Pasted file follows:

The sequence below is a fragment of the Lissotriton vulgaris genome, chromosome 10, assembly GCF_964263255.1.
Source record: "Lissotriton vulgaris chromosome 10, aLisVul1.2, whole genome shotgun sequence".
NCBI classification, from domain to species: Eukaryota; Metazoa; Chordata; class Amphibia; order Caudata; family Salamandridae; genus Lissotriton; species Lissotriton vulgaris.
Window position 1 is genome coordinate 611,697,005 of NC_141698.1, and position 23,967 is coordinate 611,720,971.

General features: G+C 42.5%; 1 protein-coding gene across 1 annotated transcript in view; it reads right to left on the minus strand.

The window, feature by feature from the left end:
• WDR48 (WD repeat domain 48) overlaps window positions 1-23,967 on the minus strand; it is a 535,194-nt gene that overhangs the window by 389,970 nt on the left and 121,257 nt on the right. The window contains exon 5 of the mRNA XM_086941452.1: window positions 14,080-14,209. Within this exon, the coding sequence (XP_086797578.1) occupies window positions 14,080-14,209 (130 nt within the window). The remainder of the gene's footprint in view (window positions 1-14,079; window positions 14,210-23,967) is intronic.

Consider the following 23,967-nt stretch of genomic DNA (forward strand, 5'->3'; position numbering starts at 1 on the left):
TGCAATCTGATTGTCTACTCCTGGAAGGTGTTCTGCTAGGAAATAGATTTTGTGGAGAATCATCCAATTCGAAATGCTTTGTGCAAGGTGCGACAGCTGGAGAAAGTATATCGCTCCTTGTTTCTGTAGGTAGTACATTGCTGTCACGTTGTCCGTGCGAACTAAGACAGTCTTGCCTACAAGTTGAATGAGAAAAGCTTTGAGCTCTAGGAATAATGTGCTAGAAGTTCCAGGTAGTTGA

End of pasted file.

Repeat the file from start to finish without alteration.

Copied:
The sequence below is a fragment of the Lissotriton vulgaris genome, chromosome 10, assembly GCF_964263255.1.
Source record: "Lissotriton vulgaris chromosome 10, aLisVul1.2, whole genome shotgun sequence".
NCBI classification, from domain to species: Eukaryota; Metazoa; Chordata; class Amphibia; order Caudata; family Salamandridae; genus Lissotriton; species Lissotriton vulgaris.
Window position 1 is genome coordinate 611,697,005 of NC_141698.1, and position 23,967 is coordinate 611,720,971.

General features: G+C 42.5%; 1 protein-coding gene across 1 annotated transcript in view; it reads right to left on the minus strand.

The window, feature by feature from the left end:
• WDR48 (WD repeat domain 48) overlaps window positions 1-23,967 on the minus strand; it is a 535,194-nt gene that overhangs the window by 389,970 nt on the left and 121,257 nt on the right. The window contains exon 5 of the mRNA XM_086941452.1: window positions 14,080-14,209. Within this exon, the coding sequence (XP_086797578.1) occupies window positions 14,080-14,209 (130 nt within the window). The remainder of the gene's footprint in view (window positions 1-14,079; window positions 14,210-23,967) is intronic.

Consider the following 23,967-nt stretch of genomic DNA (forward strand, 5'->3'; position numbering starts at 1 on the left):
TGCAATCTGATTGTCTACTCCTGGAAGGTGTTCTGCTAGGAAATAGATTTTGTGGAGAATCATCCAATTCGAAATGCTTTGTGCAAGGTGCGACAGCTGGAGAAAGTATATCGCTCCTTGTTTCTGTAGGTAGTACATTGCTGTCACGTTGTCCGTGCGAACTAAGACAGTCTTGCCTACAAGTTGAATGAGAAAAGCTTTGAGCTCTAGGAATAATGTGCTAGAAGTTCCAGGTAGTTGA